Japan to revive nuke power reactors
Updated: 2014-06-17 14:23
|Japan underreports 640 kg unused plutonium to IAEA|
According to the report, 88 percent of Japan's energy consumption depended on fossil fuels in 2013 after all the nation' s reactors being offline in the wake of the Fukushima disaster in 2011. The reading is higher than the 80 percent at the time of the oil crisis in the 1970s.
The annual report said that imports of fuels such as liquefied natural gas rose 10 trillion yen (98.07 billion U.S. dollars) from 2010 to 27 trillion yen (274.79 billion dollars) in 2013, while CO2 emissions by utilities surged 112 million tons from fiscal 2010 to 486 million tons in fiscal 2012.
"Increasing imports of fossil fuels are seen as a problem not only on the energy front but also in the economic arena," said the report, adding that larger amount of CO2 emission would raise a question about Japan's stance in coping with global warming.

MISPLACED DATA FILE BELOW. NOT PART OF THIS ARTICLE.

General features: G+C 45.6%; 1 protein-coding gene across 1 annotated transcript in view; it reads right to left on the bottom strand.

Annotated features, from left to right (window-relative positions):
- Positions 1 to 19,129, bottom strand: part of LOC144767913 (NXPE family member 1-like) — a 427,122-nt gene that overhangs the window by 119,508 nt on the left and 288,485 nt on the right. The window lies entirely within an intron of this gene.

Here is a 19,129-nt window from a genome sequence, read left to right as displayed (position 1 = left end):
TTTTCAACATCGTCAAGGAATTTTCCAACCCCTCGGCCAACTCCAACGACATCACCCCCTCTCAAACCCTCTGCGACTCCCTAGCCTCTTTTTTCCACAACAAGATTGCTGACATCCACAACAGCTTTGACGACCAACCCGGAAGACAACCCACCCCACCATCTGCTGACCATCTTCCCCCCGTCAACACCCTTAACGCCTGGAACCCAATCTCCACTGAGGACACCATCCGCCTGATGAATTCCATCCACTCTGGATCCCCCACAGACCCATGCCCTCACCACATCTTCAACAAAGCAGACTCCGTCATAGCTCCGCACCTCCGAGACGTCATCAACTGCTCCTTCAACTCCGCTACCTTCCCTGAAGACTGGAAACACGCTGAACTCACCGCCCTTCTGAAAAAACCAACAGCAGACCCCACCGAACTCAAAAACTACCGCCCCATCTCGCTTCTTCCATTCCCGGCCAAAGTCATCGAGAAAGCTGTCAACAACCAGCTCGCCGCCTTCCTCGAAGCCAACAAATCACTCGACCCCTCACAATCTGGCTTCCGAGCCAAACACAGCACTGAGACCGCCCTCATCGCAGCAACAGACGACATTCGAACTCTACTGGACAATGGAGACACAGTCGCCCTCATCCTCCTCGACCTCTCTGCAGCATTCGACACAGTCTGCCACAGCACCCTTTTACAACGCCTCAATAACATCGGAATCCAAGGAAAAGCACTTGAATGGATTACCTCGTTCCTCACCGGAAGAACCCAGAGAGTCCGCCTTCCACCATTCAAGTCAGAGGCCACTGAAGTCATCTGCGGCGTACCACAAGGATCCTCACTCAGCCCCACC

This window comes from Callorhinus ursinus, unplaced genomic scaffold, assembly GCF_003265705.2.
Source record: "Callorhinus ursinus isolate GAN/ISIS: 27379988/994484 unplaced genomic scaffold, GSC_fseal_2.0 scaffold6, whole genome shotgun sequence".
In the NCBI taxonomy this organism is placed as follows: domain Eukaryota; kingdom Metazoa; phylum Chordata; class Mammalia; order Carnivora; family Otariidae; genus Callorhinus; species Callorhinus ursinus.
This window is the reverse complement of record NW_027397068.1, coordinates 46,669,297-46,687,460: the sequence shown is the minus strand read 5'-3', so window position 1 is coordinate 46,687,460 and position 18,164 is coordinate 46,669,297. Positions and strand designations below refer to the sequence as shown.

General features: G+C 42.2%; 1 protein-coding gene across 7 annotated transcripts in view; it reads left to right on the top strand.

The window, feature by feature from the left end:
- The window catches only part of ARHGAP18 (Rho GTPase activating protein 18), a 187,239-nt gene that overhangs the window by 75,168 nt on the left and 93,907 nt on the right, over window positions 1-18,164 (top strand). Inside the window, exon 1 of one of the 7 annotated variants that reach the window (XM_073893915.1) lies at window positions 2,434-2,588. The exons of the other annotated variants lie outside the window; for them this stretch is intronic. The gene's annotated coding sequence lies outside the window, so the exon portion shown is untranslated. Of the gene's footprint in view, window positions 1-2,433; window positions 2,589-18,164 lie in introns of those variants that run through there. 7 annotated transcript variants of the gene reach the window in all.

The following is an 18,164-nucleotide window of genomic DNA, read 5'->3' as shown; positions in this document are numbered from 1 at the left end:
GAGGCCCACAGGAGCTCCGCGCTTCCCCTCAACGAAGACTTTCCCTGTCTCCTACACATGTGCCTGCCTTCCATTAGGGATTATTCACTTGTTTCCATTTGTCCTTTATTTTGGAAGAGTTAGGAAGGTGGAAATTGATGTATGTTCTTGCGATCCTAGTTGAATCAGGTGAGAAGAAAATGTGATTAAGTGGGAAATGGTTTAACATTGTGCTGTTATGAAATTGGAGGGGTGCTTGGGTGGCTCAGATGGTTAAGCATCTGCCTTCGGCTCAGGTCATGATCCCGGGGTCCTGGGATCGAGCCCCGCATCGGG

Japan used to embrace the peaceful use of nuclear technology to provide a substantial portion of its electricity. However, after the Fukushima nuclear accident, public sentiment shifted and there were wide public protests calling for nuclear power to be abandoned.
The Democratic Party of Japan decided on an energy policy that set targets for renewable energy and pledged to phase out nuclear power, but was swept from power by the Liberal Democratic Party in late 2012.
The incumbent government took pro-nuclear policy and retracted the nuclear phase-out goal from the Basic Energy Plan adopted in April.